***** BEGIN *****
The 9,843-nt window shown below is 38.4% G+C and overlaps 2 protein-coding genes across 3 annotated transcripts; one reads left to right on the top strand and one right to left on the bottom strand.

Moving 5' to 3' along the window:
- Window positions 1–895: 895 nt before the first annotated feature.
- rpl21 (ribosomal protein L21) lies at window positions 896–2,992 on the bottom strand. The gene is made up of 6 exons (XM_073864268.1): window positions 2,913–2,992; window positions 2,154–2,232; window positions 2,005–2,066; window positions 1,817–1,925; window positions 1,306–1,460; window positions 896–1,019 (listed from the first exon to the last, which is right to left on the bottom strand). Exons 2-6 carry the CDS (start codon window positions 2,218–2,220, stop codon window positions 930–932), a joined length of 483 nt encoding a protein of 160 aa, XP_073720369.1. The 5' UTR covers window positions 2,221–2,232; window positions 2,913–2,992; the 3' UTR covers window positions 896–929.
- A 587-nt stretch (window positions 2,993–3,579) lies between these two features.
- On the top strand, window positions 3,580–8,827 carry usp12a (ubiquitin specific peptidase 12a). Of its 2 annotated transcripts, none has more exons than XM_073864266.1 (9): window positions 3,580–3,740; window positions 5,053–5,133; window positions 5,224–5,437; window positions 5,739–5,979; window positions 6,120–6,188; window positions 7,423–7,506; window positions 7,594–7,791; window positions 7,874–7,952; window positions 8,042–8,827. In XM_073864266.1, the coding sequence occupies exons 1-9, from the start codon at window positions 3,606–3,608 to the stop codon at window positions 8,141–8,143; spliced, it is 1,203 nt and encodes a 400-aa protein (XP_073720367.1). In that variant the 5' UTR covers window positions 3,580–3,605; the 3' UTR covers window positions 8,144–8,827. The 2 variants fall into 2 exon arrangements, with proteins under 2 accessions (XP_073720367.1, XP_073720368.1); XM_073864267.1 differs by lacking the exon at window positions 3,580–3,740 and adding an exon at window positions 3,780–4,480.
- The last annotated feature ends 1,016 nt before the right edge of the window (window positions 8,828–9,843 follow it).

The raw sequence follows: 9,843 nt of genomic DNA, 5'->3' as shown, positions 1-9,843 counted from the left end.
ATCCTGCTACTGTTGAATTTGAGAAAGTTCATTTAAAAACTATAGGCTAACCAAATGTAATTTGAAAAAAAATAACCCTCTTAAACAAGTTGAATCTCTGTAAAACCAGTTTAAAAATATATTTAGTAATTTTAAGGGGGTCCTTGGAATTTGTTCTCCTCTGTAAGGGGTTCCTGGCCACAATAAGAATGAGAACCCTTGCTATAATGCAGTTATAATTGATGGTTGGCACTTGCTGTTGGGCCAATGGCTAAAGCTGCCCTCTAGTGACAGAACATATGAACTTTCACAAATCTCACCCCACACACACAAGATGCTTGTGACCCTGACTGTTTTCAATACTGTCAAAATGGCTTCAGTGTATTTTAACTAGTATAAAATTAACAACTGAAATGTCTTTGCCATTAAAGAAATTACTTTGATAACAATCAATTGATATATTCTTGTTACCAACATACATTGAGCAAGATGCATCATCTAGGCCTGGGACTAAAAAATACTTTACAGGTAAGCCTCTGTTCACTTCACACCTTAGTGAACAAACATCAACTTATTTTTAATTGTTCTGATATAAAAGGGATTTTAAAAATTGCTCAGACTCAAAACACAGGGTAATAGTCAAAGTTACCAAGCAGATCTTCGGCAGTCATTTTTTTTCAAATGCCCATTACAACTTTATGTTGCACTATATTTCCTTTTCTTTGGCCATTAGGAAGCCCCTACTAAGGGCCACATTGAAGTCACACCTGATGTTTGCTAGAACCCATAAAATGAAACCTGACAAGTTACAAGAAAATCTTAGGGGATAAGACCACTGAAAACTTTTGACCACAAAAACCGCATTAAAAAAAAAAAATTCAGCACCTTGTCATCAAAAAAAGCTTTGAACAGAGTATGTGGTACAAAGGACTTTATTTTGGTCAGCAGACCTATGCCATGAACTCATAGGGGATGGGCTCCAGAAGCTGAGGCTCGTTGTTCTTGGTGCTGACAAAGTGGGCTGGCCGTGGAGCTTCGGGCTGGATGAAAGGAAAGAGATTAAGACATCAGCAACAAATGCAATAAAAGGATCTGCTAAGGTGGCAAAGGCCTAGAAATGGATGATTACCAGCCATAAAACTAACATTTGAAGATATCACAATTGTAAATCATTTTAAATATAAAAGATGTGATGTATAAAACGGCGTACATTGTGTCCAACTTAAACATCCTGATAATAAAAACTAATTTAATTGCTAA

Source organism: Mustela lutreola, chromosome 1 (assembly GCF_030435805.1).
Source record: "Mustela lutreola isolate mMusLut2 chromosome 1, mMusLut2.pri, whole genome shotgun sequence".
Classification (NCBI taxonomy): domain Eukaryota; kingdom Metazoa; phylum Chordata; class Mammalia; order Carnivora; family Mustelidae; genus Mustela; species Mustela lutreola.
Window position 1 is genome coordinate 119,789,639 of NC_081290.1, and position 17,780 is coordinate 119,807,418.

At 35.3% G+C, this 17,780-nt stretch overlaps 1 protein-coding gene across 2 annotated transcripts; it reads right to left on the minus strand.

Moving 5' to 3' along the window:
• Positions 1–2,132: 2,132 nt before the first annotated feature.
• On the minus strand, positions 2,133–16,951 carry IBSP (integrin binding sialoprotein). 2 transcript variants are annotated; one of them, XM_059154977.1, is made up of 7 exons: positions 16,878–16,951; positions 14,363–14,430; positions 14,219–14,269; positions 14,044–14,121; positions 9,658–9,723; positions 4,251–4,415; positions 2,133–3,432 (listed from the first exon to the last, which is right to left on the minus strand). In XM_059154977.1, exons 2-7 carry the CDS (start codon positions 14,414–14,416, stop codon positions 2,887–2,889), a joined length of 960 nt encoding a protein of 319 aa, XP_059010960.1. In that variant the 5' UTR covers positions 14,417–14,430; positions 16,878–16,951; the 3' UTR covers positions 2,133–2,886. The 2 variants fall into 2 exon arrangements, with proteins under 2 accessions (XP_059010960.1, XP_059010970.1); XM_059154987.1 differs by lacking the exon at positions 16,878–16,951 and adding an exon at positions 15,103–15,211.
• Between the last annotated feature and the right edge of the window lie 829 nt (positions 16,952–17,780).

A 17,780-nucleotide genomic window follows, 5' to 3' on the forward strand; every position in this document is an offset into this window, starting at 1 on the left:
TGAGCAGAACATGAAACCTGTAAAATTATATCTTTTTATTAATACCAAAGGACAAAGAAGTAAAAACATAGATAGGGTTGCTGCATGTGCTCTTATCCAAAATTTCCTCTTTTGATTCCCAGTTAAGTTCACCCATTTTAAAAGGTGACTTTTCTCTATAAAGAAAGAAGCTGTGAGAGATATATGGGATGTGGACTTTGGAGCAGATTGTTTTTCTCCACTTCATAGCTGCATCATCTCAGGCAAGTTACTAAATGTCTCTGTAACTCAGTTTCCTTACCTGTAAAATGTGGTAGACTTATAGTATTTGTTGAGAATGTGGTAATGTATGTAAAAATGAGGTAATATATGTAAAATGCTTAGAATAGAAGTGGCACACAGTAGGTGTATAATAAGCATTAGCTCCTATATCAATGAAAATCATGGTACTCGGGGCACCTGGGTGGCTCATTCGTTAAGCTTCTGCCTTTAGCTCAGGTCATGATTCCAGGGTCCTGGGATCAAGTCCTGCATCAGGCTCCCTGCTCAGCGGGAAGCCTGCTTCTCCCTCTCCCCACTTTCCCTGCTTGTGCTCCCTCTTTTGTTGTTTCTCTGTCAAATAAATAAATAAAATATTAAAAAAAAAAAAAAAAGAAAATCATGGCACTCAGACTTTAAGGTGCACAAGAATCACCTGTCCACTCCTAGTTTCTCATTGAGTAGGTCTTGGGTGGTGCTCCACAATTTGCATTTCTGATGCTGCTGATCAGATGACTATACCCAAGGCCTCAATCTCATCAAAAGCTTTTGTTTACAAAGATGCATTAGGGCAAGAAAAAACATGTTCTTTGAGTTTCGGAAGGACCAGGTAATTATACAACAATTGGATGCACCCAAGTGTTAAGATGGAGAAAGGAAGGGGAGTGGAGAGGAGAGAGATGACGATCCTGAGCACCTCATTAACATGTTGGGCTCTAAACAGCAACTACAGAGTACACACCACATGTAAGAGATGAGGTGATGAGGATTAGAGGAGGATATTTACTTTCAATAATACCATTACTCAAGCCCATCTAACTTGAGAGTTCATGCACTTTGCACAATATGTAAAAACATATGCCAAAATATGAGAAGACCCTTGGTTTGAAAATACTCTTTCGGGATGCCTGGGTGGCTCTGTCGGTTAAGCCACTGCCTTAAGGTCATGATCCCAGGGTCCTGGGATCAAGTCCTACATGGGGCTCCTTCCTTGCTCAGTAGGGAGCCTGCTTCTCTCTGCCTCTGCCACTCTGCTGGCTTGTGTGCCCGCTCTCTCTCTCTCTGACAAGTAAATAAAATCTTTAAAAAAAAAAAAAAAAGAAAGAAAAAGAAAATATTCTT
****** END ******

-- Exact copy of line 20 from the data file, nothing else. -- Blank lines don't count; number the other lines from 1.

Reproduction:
TGAGCAGAACATGAAACCTGTAAAATTATATCTTTTTATTAATACCAAAGGACAAAGAAGTAAAAACATAGATAGGGTTGCTGCATGTGCTCTTATCCAAAATTTCCTCTTTTGATTCCCAGTTAAGTTCACCCATTTTAAAAGGTGACTTTTCTCTATAAAGAAAGAAGCTGTGAGAGATATATGGGATGTGGACTTTGGAGCAGATTGTTTTTCTCCACTTCATAGCTGCATCATCTCAGGCAAGTTACTAAATGTCTCTGTAACTCAGTTTCCTTACCTGTAAAATGTGGTAGACTTATAGTATTTGTTGAGAATGTGGTAATGTATGTAAAAATGAGGTAATATATGTAAAATGCTTAGAATAGAAGTGGCACACAGTAGGTGTATAATAAGCATTAGCTCCTATATCAATGAAAATCATGGTACTCGGGGCACCTGGGTGGCTCATTCGTTAAGCTTCTGCCTTTAGCTCAGGTCATGATTCCAGGGTCCTGGGATCAAGTCCTGCATCAGGCTCCCTGCTCAGCGGGAAGCCTGCTTCTCCCTCTCCCCACTTTCCCTGCTTGTGCTCCCTCTTTTGTTGTTTCTCTGTCAAATAAATAAATAAAATATTAAAAAAAAAAAAAAAAGAAAATCATGGCACTCAGACTTTAAGGTGCACAAGAATCACCTGTCCACTCCTAGTTTCTCATTGAGTAGGTCTTGGGTGGTGCTCCACAATTTGCATTTCTGATGCTGCTGATCAGATGACTATACCCAAGGCCTCAATCTCATCAAAAGCTTTTGTTTACAAAGATGCATTAGGGCAAGAAAAAACATGTTCTTTGAGTTTCGGAAGGACCAGGTAATTATACAACAATTGGATGCACCCAAGTGTTAAGATGGAGAAAGGAAGGGGAGTGGAGAGGAGAGAGATGACGATCCTGAGCACCTCATTAACATGTTGGGCTCTAAACAGCAACTACAGAGTACACACCACATGTAAGAGATGAGGTGATGAGGATTAGAGGAGGATATTTACTTTCAATAATACCATTACTCAAGCCCATCTAACTTGAGAGTTCATGCACTTTGCACAATATGTAAAAACATATGCCAAAATATGAGAAGACCCTTGGTTTGAAAATACTCTTTCGGGATGCCTGGGTGGCTCTGTCGGTTAAGCCACTGCCTTAAGGTCATGATCCCAGGGTCCTGGGATCAAGTCCTACATGGGGCTCCTTCCTTGCTCAGTAGGGAGCCTGCTTCTCTCTGCCTCTGCCACTCTGCTGGCTTGTGTGCCCGCTCTCTCTCTCTCTGACAAGTAAATAAAATCTTTAAAAAAAAAAAAAAAAGAAAGAAAAAGAAAATATTCTT